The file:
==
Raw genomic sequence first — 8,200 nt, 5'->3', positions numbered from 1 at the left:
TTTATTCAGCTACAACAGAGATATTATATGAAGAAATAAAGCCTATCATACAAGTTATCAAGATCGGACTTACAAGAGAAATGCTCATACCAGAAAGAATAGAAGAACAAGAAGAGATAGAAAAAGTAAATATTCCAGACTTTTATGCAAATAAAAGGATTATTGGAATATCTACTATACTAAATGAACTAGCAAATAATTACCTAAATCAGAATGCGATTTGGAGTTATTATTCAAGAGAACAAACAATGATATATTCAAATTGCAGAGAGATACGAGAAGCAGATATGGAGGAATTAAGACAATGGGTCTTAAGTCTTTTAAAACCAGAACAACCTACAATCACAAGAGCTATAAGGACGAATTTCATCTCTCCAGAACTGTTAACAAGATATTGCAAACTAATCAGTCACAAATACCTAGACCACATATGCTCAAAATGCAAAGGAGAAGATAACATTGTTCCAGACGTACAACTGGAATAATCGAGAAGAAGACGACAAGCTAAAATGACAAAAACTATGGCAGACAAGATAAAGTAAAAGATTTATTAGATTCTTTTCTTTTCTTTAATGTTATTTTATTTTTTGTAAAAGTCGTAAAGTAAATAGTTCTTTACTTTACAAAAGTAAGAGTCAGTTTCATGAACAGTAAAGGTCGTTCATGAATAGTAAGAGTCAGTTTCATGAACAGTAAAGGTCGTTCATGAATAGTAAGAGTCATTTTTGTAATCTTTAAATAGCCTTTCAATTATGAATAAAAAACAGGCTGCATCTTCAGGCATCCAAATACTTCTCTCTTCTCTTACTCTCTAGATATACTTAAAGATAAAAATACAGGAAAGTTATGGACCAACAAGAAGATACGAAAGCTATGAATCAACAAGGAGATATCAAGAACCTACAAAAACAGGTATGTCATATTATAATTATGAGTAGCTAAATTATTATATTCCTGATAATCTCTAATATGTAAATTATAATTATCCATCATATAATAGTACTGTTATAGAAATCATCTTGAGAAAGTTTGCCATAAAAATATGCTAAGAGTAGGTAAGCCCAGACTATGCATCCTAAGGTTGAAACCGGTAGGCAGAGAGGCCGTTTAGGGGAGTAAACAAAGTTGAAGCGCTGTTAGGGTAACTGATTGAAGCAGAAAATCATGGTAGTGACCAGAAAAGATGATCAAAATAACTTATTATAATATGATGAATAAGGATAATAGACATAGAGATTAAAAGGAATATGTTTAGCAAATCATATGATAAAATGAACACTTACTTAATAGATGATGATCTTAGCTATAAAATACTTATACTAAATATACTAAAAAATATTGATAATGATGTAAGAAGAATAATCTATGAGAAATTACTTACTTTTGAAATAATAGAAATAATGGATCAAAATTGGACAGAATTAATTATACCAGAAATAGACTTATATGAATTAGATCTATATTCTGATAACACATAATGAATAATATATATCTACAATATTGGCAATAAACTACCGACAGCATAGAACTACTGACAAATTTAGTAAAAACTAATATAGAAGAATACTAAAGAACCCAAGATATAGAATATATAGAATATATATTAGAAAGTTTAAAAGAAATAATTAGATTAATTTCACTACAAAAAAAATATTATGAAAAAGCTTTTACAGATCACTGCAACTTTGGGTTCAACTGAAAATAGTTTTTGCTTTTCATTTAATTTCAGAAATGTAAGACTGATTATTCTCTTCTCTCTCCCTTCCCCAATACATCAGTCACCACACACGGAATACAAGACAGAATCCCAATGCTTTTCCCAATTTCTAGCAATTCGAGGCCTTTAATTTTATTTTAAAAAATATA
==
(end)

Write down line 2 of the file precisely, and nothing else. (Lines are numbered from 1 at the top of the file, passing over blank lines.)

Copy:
TTTATTCAGCTACAACAGAGATATTATATGAAGAAATAAAGCCTATCATACAAGTTATCAAGATCGGACTTACAAGAGAAATGCTCATACCAGAAAGAATAGAAGAACAAGAAGAGATAGAAAAAGTAAATATTCCAGACTTTTATGCAAATAAAAGGATTATTGGAATATCTACTATACTAAATGAACTAGCAAATAATTACCTAAATCAGAATGCGATTTGGAGTTATTATTCAAGAGAACAAACAATGATATATTCAAATTGCAGAGAGATACGAGAAGCAGATATGGAGGAATTAAGACAATGGGTCTTAAGTCTTTTAAAACCAGAACAACCTACAATCACAAGAGCTATAAGGACGAATTTCATCTCTCCAGAACTGTTAACAAGATATTGCAAACTAATCAGTCACAAATACCTAGACCACATATGCTCAAAATGCAAAGGAGAAGATAACATTGTTCCAGACGTACAACTGGAATAATCGAGAAGAAGACGACAAGCTAAAATGACAAAAACTATGGCAGACAAGATAAAGTAAAAGATTTATTAGATTCTTTTCTTTTCTTTAATGTTATTTTATTTTTTGTAAAAGTCGTAAAGTAAATAGTTCTTTACTTTACAAAAGTAAGAGTCAGTTTCATGAACAGTAAAGGTCGTTCATGAATAGTAAGAGTCAGTTTCATGAACAGTAAAGGTCGTTCATGAATAGTAAGAGTCATTTTTGTAATCTTTAAATAGCCTTTCAATTATGAATAAAAAACAGGCTGCATCTTCAGGCATCCAAATACTTCTCTCTTCTCTTACTCTCTAGATATACTTAAAGATAAAAATACAGGAAAGTTATGGACCAACAAGAAGATACGAAAGCTATGAATCAACAAGGAGATATCAAGAACCTACAAAAACAGGTATGTCATATTATAATTATGAGTAGCTAAATTATTATATTCCTGATAATCTCTAATATGTAAATTATAATTATCCATCATATAATAGTACTGTTATAGAAATCATCTTGAGAAAGTTTGCCATAAAAATATGCTAAGAGTAGGTAAGCCCAGACTATGCATCCTAAGGTTGAAACCGGTAGGCAGAGAGGCCGTTTAGGGGAGTAAACAAAGTTGAAGCGCTGTTAGGGTAACTGATTGAAGCAGAAAATCATGGTAGTGACCAGAAAAGATGATCAAAATAACTTATTATAATATGATGAATAAGGATAATAGACATAGAGATTAAAAGGAATATGTTTAGCAAATCATATGATAAAATGAACACTTACTTAATAGATGATGATCTTAGCTATAAAATACTTATACTAAATATACTAAAAAATATTGATAATGATGTAAGAAGAATAATCTATGAGAAATTACTTACTTTTGAAATAATAGAAATAATGGATCAAAATTGGACAGAATTAATTATACCAGAAATAGACTTATATGAATTAGATCTATATTCTGATAACACATAATGAATAATATATATCTACAATATTGGCAATAAACTACCGACAGCATAGAACTACTGACAAATTTAGTAAAAACTAATATAGAAGAATACTAAAGAACCCAAGATATAGAATATATAGAATATATATTAGAAAGTTTAAAAGAAATAATTAGATTAATTTCACTACAAAAAAAATATTATGAAAAAGCTTTTACAGATCACTGCAACTTTGGGTTCAACTGAAAATAGTTTTTGCTTTTCATTTAATTTCAGAAATGTAAGACTGATTATTCTCTTCTCTCTCCCTTCCCCAATACATCAGTCACCACACACGGAATACAAGACAGAATCCCAATGCTTTTCCCAATTTCTAGCAATTCGAGGCCTTTAATTTTATTTTAAAAAATATA